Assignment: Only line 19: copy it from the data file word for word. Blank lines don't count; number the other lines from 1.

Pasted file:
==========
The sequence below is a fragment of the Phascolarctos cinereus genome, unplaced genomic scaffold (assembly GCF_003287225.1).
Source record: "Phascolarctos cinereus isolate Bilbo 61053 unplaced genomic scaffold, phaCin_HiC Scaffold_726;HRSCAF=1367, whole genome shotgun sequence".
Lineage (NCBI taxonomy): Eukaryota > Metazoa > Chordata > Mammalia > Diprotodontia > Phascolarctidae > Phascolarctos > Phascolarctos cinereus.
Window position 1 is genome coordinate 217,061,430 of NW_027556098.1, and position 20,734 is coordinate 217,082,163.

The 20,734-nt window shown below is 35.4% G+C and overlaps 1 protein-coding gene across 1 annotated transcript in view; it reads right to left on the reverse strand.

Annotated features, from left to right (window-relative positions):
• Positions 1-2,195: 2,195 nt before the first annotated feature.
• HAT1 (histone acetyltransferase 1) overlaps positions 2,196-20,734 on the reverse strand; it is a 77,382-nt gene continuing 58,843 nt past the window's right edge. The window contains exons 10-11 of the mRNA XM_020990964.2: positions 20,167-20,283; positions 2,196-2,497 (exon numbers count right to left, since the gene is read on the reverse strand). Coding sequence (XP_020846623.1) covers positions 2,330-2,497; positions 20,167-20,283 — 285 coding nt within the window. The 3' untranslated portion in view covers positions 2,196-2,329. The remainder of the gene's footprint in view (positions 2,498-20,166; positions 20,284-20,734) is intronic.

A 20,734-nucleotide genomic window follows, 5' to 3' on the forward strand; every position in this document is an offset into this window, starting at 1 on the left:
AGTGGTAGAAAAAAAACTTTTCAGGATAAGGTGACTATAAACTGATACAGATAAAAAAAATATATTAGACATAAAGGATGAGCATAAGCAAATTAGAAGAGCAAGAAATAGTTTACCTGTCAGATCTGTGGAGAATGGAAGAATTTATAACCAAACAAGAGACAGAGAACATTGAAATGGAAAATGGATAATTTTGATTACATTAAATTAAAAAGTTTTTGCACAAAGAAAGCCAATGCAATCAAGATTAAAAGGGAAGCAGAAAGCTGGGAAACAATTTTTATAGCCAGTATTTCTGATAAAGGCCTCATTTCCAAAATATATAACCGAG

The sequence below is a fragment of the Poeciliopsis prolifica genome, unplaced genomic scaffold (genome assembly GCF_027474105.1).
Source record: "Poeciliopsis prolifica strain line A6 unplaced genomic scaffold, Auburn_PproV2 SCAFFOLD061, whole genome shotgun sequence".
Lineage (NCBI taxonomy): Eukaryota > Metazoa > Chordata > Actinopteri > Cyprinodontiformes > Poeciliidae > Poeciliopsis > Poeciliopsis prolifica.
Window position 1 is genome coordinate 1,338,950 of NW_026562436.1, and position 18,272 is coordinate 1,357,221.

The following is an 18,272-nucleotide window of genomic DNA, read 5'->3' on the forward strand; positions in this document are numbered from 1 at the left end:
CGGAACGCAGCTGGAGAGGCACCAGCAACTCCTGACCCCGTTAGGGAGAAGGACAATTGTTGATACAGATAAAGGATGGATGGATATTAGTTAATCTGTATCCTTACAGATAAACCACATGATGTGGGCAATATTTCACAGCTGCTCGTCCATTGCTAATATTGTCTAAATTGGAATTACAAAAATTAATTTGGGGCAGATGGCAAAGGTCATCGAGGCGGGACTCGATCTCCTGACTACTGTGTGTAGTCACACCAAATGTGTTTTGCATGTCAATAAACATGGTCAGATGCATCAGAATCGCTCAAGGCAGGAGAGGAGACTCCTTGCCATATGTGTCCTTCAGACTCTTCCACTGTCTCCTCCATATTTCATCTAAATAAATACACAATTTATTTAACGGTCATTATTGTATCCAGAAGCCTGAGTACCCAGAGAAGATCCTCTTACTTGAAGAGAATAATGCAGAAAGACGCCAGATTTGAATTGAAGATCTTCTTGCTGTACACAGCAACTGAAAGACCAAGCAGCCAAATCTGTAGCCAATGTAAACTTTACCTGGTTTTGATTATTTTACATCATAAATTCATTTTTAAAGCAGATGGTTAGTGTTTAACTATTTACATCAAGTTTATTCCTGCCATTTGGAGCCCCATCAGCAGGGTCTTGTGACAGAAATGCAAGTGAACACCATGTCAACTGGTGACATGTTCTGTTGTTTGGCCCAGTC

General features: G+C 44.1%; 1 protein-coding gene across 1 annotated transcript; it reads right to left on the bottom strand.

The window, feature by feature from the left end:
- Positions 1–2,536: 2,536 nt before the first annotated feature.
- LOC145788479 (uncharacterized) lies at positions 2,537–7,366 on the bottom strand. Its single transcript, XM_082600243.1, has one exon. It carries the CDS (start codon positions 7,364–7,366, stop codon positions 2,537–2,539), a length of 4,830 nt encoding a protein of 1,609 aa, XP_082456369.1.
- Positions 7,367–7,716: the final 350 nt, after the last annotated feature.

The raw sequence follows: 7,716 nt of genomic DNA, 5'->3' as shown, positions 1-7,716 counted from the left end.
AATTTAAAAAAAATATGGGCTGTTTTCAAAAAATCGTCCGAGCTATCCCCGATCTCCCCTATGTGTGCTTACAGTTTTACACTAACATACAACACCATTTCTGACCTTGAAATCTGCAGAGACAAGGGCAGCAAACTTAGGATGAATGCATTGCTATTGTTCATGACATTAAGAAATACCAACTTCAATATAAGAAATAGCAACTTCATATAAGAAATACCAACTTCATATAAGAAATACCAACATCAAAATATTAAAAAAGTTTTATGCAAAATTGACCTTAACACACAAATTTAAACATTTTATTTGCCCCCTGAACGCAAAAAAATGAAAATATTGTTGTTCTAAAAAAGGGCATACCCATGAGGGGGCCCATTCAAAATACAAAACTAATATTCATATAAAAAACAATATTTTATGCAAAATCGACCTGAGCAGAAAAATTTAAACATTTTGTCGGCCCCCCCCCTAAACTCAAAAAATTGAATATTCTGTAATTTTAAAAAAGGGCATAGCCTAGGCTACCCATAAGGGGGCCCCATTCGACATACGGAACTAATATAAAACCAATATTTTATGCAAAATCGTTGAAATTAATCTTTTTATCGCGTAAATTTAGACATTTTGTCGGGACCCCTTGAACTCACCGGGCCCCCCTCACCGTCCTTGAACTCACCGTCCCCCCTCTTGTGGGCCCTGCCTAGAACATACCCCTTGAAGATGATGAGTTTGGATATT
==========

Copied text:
- Positions 1–2,536: 2,536 nt before the first annotated feature.